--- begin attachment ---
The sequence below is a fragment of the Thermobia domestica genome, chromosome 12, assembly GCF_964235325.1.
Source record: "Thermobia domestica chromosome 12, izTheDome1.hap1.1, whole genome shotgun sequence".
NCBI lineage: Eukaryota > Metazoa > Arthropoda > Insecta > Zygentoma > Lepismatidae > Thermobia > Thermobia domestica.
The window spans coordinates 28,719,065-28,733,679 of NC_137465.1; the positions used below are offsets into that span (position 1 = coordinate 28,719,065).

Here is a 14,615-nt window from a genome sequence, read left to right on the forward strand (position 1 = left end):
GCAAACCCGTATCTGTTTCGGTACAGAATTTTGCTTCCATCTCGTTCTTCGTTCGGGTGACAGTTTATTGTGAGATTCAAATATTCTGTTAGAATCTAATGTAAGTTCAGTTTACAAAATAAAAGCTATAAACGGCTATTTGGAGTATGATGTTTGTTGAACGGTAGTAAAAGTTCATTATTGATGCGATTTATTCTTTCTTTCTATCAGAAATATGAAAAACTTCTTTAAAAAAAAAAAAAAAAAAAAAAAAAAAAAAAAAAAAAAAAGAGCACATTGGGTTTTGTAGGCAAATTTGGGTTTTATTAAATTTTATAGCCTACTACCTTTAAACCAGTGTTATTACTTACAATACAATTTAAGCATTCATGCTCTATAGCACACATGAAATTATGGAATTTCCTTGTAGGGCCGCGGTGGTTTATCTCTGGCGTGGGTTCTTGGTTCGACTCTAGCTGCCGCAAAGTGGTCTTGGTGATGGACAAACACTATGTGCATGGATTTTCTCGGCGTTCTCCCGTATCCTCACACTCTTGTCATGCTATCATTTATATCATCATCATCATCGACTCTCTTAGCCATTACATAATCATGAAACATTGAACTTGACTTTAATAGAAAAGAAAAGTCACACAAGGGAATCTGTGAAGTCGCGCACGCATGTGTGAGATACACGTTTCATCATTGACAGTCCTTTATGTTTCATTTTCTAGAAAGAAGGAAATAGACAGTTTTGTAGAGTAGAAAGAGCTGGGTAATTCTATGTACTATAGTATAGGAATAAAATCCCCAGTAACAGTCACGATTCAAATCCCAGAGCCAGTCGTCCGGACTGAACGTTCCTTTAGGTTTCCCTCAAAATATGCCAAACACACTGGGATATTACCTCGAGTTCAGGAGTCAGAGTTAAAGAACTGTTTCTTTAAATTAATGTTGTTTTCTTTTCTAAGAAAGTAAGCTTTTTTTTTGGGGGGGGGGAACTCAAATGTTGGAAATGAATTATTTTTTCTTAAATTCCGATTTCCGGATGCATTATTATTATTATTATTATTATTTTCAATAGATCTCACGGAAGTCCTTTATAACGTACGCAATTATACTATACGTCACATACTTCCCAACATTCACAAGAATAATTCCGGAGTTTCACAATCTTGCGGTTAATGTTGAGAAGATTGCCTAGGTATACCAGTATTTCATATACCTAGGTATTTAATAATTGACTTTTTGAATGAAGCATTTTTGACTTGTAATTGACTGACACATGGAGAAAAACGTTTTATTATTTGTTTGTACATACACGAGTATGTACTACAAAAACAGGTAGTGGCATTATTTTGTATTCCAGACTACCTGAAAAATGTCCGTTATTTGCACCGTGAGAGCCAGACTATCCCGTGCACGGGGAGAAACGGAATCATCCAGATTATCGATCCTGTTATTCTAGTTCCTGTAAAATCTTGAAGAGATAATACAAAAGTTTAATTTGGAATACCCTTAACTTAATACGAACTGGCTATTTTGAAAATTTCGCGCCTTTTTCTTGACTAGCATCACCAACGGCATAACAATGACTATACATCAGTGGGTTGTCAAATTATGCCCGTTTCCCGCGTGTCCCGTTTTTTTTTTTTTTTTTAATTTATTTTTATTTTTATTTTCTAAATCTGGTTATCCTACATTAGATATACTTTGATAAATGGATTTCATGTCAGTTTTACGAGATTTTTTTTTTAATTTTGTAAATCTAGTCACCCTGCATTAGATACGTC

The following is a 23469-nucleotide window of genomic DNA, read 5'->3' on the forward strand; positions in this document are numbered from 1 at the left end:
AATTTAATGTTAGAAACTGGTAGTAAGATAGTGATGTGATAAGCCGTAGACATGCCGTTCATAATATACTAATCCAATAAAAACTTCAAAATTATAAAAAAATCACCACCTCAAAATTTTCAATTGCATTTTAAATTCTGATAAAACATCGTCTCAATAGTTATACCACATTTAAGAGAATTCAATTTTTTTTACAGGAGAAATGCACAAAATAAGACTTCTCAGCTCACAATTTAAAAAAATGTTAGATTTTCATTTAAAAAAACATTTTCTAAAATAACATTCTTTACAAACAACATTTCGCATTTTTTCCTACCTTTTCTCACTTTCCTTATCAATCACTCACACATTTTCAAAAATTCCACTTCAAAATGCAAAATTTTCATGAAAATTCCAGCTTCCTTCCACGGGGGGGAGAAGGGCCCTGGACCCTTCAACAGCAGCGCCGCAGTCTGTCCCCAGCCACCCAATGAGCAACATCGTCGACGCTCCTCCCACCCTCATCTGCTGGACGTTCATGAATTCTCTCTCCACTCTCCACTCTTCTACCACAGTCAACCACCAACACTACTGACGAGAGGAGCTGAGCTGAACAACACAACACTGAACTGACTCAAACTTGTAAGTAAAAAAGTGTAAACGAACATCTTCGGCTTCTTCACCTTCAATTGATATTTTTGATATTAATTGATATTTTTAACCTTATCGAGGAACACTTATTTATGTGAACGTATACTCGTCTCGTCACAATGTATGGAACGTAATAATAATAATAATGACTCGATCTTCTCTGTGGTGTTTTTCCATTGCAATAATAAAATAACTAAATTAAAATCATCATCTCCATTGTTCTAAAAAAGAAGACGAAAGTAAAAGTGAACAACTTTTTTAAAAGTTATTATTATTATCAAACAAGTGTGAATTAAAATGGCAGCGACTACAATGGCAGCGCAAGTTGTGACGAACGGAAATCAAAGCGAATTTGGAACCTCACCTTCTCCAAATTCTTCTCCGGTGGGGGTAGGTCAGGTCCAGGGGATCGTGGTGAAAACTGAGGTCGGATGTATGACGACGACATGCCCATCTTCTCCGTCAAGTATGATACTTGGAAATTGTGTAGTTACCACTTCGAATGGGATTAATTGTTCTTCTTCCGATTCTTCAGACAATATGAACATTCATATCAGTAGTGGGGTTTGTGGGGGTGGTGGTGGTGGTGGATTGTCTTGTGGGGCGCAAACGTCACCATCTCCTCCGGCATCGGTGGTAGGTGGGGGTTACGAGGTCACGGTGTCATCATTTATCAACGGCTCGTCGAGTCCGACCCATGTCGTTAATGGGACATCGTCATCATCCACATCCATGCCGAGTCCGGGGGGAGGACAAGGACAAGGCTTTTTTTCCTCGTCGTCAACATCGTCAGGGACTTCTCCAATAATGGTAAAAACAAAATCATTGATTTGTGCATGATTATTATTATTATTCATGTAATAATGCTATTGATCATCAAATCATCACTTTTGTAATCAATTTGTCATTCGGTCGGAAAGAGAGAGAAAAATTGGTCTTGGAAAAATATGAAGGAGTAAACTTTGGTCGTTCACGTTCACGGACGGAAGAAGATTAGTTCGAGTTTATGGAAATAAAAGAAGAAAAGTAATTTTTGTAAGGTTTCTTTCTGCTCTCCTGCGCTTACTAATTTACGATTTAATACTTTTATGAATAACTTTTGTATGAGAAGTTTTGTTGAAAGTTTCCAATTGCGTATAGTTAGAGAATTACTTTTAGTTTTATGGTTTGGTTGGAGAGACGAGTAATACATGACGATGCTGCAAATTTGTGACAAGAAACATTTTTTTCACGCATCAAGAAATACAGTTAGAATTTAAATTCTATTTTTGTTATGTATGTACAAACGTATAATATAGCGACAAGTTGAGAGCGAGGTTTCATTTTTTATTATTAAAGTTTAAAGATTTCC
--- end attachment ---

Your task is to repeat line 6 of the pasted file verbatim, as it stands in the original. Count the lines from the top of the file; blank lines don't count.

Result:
GCAAACCCGTATCTGTTTCGGTACAGAATTTTGCTTCCATCTCGTTCTTCGTTCGGGTGACAGTTTATTGTGAGATTCAAATATTCTGTTAGAATCTAATGTAAGTTCAGTTTACAAAATAAAAGCTATAAACGGCTATTTGGAGTATGATGTTTGTTGAACGGTAGTAAAAGTTCATTATTGATGCGATTTATTCTTTCTTTCTATCAGAAATATGAAAAACTTCTTTAAAAAAAAAAAAAAAAAAAAAAAAAAAAAAAAAAAAAAAAGAGCACATTGGGTTTTGTAGGCAAATTTGGGTTTTATTAAATTTTATAGCCTACTACCTTTAAACCAGTGTTATTACTTACAATACAATTTAAGCATTCATGCTCTATAGCACACATGAAATTATGGAATTTCCTTGTAGGGCCGCGGTGGTTTATCTCTGGCGTGGGTTCTTGGTTCGACTCTAGCTGCCGCAAAGTGGTCTTGGTGATGGACAAACACTATGTGCATGGATTTTCTCGGCGTTCTCCCGTATCCTCACACTCTTGTCATGCTATCATTTATATCATCATCATCATCGACTCTCTTAGCCATTACATAATCATGAAACATTGAACTTGACTTTAATAGAAAAGAAAAGTCACACAAGGGAATCTGTGAAGTCGCGCACGCATGTGTGAGATACACGTTTCATCATTGACAGTCCTTTATGTTTCATTTTCTAGAAAGAAGGAAATAGACAGTTTTGTAGAGTAGAAAGAGCTGGGTAATTCTATGTACTATAGTATAGGAATAAAATCCCCAGTAACAGTCACGATTCAAATCCCAGAGCCAGTCGTCCGGACTGAACGTTCCTTTAGGTTTCCCTCAAAATATGCCAAACACACTGGGATATTACCTCGAGTTCAGGAGTCAGAGTTAAAGAACTGTTTCTTTAAATTAATGTTGTTTTCTTTTCTAAGAAAGTAAGCTTTTTTTTTGGGGGGGGGGAACTCAAATGTTGGAAATGAATTATTTTTTCTTAAATTCCGATTTCCGGATGCATTATTATTATTATTATTATTATTTTCAATAGATCTCACGGAAGTCCTTTATAACGTACGCAATTATACTATACGTCACATACTTCCCAACATTCACAAGAATAATTCCGGAGTTTCACAATCTTGCGGTTAATGTTGAGAAGATTGCCTAGGTATACCAGTATTTCATATACCTAGGTATTTAATAATTGACTTTTTGAATGAAGCATTTTTGACTTGTAATTGACTGACACATGGAGAAAAACGTTTTATTATTTGTTTGTACATACACGAGTATGTACTACAAAAACAGGTAGTGGCATTATTTTGTATTCCAGACTACCTGAAAAATGTCCGTTATTTGCACCGTGAGAGCCAGACTATCCCGTGCACGGGGAGAAACGGAATCATCCAGATTATCGATCCTGTTATTCTAGTTCCTGTAAAATCTTGAAGAGATAATACAAAAGTTTAATTTGGAATACCCTTAACTTAATACGAACTGGCTATTTTGAAAATTTCGCGCCTTTTTCTTGACTAGCATCACCAACGGCATAACAATGACTATACATCAGTGGGTTGTCAAATTATGCCCGTTTCCCGCGTGTCCCGTTTTTTTTTTTTTTTTTAATTTATTTTTATTTTTATTTTCTAAATCTGGTTATCCTACATTAGATATACTTTGATAAATGGATTTCATGTCAGTTTTACGAGATTTTTTTTTTAATTTTGTAAATCTAGTCACCCTGCATTAGATACGTC